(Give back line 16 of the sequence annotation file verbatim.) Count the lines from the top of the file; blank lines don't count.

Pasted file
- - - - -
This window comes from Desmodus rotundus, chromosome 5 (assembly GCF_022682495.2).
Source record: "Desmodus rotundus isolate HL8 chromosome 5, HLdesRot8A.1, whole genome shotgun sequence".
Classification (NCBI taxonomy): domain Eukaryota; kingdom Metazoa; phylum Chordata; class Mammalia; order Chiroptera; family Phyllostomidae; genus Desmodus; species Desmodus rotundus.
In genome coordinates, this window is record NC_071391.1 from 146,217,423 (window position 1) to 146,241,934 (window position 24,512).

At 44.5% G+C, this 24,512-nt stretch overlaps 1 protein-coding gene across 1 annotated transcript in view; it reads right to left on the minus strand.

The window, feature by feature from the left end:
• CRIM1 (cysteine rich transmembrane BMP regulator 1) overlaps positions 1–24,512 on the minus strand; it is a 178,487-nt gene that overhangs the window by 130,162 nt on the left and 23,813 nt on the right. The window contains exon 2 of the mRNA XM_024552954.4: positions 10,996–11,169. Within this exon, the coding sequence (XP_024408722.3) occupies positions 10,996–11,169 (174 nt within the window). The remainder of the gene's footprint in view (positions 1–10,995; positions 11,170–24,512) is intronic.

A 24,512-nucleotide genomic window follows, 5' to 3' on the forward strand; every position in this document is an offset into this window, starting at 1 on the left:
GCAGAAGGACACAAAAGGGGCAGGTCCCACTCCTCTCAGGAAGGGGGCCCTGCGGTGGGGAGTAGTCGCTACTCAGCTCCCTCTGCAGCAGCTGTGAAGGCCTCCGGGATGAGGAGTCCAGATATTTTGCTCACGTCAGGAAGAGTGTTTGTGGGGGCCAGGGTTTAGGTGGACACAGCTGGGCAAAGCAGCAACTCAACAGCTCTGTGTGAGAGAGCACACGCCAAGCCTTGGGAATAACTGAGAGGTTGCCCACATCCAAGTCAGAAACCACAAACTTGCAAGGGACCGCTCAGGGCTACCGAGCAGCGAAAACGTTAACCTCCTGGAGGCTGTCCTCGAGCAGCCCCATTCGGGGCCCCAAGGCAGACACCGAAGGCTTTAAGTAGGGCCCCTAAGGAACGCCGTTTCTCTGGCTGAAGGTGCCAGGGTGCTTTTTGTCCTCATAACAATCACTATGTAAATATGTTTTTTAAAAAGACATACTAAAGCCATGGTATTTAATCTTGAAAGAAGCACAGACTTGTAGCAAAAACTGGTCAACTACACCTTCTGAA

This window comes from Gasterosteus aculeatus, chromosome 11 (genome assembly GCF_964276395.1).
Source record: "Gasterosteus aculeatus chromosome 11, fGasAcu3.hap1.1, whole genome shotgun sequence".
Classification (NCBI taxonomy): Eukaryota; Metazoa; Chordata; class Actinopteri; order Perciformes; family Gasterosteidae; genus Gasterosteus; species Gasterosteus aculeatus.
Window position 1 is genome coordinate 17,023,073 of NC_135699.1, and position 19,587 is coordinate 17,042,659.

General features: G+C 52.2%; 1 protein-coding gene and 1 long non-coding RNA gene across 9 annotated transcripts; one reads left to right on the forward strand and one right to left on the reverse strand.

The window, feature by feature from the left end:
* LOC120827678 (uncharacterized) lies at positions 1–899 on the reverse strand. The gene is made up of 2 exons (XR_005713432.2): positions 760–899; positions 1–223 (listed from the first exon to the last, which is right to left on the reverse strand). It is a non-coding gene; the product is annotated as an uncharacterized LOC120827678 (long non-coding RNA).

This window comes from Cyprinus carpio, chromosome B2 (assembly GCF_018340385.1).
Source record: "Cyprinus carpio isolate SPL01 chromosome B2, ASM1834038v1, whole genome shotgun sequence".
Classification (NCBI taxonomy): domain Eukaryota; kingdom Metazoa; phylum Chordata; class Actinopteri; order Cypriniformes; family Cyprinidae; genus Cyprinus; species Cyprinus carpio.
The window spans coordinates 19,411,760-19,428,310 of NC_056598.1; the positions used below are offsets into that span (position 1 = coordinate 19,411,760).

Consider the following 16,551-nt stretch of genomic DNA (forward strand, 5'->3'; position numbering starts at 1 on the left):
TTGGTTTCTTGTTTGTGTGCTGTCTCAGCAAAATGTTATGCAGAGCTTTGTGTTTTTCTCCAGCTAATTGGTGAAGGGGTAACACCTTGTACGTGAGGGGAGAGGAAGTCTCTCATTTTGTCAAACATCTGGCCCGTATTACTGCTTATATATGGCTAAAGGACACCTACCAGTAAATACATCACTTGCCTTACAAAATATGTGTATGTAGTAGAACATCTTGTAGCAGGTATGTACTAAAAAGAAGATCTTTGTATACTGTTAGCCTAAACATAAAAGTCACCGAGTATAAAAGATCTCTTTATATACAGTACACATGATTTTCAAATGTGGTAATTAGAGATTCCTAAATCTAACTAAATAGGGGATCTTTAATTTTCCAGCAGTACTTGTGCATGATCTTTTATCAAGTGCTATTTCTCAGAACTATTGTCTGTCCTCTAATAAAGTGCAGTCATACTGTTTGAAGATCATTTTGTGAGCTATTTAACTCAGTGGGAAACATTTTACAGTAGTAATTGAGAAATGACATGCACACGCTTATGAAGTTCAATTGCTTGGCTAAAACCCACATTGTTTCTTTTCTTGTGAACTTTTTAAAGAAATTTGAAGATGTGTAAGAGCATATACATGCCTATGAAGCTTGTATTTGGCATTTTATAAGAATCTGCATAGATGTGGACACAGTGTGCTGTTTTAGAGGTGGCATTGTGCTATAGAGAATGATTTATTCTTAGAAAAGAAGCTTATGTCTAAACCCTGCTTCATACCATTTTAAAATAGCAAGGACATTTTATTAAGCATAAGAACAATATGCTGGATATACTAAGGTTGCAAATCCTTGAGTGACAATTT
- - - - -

* LOC120827678 (uncharacterized) lies at positions 1–899 on the reverse strand. The gene is made up of 2 exons (XR_005713432.2): positions 760–899; positions 1–223 (listed from the first exon to the last, which is right to left on the reverse strand). It is a non-coding gene; the product is annotated as an uncharacterized LOC120827678 (long non-coding RNA).